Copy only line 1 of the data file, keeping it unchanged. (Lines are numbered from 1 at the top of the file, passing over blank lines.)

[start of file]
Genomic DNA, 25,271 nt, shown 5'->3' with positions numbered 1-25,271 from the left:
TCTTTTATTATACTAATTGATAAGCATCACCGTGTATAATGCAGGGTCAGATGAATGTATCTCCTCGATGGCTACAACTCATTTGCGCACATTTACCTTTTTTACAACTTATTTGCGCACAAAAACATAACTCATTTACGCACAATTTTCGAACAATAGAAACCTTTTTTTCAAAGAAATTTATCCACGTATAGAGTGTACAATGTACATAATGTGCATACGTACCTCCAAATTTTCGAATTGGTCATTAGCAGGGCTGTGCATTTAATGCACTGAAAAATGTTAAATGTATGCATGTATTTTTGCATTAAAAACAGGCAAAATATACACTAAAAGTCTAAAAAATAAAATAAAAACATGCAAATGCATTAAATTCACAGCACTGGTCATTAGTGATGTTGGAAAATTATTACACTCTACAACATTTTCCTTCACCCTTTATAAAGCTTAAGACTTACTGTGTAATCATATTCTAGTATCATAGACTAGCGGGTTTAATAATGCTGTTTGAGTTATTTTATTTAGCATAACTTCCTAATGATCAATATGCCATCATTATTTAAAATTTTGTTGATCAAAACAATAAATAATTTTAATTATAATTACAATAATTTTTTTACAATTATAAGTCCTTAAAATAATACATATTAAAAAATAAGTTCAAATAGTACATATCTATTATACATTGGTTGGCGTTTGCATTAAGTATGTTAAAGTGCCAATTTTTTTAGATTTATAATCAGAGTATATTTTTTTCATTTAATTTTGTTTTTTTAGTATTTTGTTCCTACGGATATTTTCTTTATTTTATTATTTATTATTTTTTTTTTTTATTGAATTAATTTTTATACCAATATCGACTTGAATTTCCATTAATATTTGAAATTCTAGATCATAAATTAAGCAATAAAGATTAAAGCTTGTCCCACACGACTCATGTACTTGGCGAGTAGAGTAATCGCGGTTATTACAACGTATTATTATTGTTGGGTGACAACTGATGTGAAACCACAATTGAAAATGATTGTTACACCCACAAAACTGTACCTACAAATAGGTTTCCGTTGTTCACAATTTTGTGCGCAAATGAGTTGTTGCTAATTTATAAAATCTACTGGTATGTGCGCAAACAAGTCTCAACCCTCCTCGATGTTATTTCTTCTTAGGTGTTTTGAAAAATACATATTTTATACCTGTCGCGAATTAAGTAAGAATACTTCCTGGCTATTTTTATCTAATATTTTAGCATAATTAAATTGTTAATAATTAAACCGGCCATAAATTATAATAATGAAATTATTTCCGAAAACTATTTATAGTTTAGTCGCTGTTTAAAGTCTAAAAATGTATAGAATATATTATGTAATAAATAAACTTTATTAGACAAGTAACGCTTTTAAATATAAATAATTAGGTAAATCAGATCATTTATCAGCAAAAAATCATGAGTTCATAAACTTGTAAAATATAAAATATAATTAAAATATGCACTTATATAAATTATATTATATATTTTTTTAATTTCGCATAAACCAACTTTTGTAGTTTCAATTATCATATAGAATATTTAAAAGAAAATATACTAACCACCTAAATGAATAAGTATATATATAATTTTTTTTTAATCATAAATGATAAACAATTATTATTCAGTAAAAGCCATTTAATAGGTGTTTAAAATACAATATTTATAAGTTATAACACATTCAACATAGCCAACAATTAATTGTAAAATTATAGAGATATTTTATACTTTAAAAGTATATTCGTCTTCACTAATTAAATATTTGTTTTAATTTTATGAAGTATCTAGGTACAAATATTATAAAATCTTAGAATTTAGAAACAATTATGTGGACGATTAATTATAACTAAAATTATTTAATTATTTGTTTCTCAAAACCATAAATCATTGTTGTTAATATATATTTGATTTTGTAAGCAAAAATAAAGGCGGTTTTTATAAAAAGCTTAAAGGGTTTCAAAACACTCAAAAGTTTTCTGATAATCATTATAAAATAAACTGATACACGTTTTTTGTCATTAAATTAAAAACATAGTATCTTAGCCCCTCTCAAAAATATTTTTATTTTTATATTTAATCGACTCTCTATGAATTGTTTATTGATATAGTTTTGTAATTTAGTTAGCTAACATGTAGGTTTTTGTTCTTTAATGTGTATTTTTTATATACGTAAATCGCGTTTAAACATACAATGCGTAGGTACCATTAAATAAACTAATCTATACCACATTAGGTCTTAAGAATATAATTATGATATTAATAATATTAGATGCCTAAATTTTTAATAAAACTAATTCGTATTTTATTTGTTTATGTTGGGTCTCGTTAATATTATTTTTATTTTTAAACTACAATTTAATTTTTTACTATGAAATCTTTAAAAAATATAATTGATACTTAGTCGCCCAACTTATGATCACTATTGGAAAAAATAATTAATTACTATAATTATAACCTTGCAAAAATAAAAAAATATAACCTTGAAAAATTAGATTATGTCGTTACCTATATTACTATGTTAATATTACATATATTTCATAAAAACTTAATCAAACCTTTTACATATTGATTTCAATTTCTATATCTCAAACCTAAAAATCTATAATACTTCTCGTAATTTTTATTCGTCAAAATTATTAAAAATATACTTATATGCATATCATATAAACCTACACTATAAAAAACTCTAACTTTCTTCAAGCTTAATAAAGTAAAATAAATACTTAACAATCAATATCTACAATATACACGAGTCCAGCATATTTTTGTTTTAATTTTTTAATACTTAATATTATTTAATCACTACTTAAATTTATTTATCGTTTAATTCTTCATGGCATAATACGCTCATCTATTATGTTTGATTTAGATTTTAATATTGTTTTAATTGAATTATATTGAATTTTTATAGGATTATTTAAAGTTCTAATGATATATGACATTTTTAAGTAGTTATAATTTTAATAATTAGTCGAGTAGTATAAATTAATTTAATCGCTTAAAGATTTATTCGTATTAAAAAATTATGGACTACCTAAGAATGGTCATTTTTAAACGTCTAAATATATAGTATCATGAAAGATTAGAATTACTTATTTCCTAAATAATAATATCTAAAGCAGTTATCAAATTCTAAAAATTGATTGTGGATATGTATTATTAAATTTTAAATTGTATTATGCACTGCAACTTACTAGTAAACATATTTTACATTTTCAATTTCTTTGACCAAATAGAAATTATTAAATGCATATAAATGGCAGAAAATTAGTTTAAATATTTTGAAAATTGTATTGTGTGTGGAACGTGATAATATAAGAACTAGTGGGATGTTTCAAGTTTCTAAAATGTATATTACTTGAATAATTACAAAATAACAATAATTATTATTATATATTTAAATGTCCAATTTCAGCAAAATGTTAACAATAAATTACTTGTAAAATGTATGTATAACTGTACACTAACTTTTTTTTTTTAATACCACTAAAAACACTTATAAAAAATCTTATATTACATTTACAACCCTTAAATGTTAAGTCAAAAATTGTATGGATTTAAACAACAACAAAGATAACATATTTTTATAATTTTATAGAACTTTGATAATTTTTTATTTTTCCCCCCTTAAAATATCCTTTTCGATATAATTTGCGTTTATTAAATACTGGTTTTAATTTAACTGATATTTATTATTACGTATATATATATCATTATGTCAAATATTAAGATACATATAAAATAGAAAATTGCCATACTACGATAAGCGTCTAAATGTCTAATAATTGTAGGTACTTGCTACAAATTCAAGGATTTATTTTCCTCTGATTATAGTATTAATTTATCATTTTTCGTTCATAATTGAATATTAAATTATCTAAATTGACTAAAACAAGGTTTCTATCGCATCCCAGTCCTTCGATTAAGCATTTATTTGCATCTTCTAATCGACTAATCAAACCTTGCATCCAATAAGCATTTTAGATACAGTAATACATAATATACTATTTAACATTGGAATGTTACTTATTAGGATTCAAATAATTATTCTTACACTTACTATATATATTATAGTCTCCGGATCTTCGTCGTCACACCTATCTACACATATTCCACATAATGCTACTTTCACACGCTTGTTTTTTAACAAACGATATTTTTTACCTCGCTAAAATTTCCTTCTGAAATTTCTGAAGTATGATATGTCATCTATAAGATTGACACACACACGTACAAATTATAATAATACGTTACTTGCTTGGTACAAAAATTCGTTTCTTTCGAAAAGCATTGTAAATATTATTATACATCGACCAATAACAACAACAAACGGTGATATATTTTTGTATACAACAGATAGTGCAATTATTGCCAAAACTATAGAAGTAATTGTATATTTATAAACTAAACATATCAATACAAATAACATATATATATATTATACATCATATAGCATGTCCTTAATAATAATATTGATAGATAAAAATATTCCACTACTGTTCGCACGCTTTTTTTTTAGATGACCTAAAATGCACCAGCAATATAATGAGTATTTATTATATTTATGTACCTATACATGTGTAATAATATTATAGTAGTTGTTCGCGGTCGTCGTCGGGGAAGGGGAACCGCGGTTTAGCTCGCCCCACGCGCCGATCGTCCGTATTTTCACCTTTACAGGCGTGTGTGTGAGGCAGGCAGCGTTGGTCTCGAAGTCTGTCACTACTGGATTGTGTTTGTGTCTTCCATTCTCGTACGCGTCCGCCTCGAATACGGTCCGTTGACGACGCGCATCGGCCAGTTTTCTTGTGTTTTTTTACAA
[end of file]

Genomic DNA, 25,271 nt, shown 5'->3' with positions numbered 1-25,271 from the left: